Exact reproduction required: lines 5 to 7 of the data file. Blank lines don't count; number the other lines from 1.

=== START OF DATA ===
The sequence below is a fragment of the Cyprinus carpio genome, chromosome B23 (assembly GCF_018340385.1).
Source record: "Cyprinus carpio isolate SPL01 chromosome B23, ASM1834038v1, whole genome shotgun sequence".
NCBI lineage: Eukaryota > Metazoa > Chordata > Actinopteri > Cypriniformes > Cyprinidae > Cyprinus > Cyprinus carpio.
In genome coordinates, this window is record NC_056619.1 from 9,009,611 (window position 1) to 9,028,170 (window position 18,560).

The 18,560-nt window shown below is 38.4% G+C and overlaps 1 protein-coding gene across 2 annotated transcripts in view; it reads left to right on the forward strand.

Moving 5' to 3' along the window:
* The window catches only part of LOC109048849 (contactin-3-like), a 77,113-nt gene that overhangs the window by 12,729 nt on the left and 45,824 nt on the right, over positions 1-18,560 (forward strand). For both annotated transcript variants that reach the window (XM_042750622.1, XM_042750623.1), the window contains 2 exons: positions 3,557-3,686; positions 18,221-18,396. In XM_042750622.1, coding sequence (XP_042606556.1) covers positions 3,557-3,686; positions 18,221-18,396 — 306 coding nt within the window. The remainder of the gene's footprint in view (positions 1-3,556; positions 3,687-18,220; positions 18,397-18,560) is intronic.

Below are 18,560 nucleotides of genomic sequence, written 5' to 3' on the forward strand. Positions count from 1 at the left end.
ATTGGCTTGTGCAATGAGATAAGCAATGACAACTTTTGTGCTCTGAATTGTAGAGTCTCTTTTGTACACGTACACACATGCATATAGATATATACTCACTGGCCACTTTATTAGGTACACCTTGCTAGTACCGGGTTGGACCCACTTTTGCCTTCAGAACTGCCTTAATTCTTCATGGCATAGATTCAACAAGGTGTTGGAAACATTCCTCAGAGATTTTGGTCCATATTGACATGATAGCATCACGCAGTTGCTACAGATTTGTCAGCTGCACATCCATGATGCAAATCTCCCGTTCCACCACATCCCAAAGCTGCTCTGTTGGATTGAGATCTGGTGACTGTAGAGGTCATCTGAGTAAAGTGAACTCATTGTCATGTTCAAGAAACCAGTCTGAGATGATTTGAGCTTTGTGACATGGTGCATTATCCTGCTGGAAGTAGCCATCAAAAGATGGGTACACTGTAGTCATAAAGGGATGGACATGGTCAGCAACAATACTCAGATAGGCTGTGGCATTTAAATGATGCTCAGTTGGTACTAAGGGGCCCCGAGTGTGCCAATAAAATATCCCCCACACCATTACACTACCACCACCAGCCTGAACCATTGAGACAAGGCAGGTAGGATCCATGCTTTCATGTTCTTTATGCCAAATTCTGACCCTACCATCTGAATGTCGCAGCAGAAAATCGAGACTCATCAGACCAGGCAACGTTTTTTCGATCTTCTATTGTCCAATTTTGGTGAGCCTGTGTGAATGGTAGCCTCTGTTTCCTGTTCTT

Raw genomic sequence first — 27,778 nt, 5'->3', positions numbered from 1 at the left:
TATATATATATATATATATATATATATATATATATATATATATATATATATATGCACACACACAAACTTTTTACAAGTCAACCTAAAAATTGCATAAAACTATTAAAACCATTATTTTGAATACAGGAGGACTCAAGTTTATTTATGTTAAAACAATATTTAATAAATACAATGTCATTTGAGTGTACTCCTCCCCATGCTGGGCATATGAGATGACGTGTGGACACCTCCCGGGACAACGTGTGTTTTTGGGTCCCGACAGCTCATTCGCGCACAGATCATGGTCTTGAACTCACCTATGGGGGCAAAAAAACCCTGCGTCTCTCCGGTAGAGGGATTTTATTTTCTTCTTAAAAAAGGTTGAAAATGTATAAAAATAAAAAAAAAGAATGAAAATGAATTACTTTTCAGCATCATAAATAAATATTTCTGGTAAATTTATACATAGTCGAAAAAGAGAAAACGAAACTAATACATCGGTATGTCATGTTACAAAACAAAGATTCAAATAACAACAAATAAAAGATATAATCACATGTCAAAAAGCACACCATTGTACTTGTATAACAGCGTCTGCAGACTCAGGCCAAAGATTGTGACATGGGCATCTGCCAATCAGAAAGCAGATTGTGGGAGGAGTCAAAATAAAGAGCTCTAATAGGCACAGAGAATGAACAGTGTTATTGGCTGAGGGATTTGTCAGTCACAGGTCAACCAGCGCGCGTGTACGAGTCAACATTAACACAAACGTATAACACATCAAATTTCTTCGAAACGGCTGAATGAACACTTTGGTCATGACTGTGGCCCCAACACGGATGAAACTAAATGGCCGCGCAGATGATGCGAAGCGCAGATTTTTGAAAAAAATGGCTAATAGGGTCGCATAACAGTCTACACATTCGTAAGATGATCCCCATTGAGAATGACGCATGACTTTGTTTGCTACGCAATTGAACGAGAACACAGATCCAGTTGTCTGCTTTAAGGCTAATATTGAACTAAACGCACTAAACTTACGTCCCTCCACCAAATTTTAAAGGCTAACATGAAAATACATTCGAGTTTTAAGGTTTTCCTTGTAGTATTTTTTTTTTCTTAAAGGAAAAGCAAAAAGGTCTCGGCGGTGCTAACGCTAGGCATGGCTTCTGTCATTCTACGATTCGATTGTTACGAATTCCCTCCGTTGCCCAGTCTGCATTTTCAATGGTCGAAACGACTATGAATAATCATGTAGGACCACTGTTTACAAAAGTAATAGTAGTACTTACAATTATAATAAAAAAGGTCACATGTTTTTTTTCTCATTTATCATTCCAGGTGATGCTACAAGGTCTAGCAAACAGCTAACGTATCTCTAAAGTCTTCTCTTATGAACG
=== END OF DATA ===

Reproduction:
The 18,560-nt window shown below is 38.4% G+C and overlaps 1 protein-coding gene across 2 annotated transcripts in view; it reads left to right on the forward strand.

Moving 5' to 3' along the window:
* The window catches only part of LOC109048849 (contactin-3-like), a 77,113-nt gene that overhangs the window by 12,729 nt on the left and 45,824 nt on the right, over positions 1-18,560 (forward strand). For both annotated transcript variants that reach the window (XM_042750622.1, XM_042750623.1), the window contains 2 exons: positions 3,557-3,686; positions 18,221-18,396. In XM_042750622.1, coding sequence (XP_042606556.1) covers positions 3,557-3,686; positions 18,221-18,396 — 306 coding nt within the window. The remainder of the gene's footprint in view (positions 1-3,556; positions 3,687-18,220; positions 18,397-18,560) is intronic.